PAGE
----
The Google thing is pretty unscientific, to be sure. An explanation that comes quickly to mind for why the “conservative Republican”/”liberal Democrat” one *could* be not reflective (I have no idea of whether it is) is that there’s a certain kind of conservative who simply can’t utter or write the word Democrat without putting “liberal” in front of it, almost like it’s one word. That means that whatever media bias may be, blogs and comment sections and whatever else are going to be full of people who say “liberal Democrat” every stinkin’ single time they say Democrat — but I don’t think there’s any comparable reflex on the left for “conservative Republican.” The most boneheaded and vitriolic of leftists, instead of doing that, just spit out the word Republican as though no possible modifier could make it worse anyway.

  4. Greg Krehbiel Greg Krehbiel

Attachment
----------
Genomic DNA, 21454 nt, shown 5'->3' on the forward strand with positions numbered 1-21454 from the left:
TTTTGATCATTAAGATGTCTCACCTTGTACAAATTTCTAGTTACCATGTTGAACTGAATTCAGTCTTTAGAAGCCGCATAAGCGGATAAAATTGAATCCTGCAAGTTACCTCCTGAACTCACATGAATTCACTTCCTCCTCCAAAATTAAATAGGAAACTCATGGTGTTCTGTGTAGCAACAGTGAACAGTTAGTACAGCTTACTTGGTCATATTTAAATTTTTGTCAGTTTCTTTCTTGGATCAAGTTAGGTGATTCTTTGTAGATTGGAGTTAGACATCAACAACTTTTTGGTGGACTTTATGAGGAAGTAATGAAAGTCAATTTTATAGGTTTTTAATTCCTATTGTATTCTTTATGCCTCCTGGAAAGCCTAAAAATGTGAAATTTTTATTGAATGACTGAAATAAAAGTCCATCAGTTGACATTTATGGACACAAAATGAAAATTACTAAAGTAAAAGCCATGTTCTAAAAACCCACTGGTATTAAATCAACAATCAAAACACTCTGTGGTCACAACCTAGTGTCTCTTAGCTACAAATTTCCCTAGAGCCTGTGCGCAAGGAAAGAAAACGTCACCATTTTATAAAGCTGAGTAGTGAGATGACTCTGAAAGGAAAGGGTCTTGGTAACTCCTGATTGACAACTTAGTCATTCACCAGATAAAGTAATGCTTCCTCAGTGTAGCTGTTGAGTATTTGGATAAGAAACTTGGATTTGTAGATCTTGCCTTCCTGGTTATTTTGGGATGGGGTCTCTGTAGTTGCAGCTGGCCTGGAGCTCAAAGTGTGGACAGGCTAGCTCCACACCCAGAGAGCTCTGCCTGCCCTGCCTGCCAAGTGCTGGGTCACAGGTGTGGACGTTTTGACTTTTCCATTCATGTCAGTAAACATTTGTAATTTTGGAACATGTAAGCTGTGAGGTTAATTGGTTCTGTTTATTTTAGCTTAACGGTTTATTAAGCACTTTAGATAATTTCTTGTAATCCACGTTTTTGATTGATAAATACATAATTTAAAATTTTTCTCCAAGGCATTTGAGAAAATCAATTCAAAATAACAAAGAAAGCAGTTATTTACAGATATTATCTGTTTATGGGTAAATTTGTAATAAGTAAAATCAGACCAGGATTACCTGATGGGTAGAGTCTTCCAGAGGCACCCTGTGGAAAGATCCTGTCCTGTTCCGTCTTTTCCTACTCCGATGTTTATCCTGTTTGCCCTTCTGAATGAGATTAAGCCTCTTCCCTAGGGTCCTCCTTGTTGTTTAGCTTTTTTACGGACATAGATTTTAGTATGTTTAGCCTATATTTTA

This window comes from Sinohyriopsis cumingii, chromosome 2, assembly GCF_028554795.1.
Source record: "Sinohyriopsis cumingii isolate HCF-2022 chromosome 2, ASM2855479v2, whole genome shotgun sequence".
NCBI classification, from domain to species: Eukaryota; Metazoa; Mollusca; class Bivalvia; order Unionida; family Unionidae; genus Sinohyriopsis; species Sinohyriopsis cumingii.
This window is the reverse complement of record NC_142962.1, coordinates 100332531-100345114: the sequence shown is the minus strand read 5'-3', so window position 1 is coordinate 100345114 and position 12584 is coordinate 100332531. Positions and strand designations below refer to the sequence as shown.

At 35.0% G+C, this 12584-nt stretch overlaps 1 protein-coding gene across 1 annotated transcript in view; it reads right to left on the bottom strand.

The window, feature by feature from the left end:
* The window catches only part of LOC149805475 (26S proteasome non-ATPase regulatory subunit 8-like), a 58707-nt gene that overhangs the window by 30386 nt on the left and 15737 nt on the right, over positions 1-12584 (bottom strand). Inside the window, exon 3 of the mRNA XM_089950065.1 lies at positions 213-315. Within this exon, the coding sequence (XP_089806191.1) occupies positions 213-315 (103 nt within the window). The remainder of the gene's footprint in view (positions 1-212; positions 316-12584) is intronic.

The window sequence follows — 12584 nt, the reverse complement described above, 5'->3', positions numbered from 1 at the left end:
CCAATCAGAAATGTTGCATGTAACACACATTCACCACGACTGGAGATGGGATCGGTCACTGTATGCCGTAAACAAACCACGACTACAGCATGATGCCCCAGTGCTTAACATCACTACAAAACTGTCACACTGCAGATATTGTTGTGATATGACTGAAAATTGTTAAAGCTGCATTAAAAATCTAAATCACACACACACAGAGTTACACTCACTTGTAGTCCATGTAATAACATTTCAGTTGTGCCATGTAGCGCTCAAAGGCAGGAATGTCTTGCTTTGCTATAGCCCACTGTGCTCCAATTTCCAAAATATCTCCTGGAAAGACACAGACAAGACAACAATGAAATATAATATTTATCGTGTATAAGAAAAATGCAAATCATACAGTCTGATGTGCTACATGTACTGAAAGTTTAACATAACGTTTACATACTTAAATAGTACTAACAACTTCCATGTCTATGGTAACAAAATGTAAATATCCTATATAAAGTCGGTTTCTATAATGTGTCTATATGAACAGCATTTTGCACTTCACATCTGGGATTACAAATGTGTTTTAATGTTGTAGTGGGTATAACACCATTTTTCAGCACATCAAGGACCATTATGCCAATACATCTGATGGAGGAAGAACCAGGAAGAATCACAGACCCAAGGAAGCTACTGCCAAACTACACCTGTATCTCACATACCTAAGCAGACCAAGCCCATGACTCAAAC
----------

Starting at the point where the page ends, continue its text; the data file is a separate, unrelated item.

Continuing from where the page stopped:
2 August 2017 @ 7:12 am

    Yes, Google hits would include blogs, which would skew the statistics. You can hardly measure “media bias” by what’s said on blogs.

  5. Ken Crawford
    2 August 2017 @ 12:43 pm

    Could it be that they’re more likely to mention it not based on political bias but instead based on when (from the author’s point of view) it is outside the norm?

    In other words, since the house has more Republicans, there is more of a need to point out when one is part of a subset of Republicans who leans more conservative than the norm. But when talking about Republicans as a whole, they’re assumed to be conservative, thus the low hit count versus liberal Democrats where it is less assumed.

    Of course there are all sorts of biases hiding in those above statements.

  6. pentamom
    2 August 2017 @ 12:51 pm

    Ken Crawford, that would be a reasonable explanation for why the differences could have a reasonable basis.

    But though I wouldn’t chalk it all up to willful bias, I’m also far from thinking that it’s likely that the most reasonable explanation accounts for media behavior (or human behavior in general.)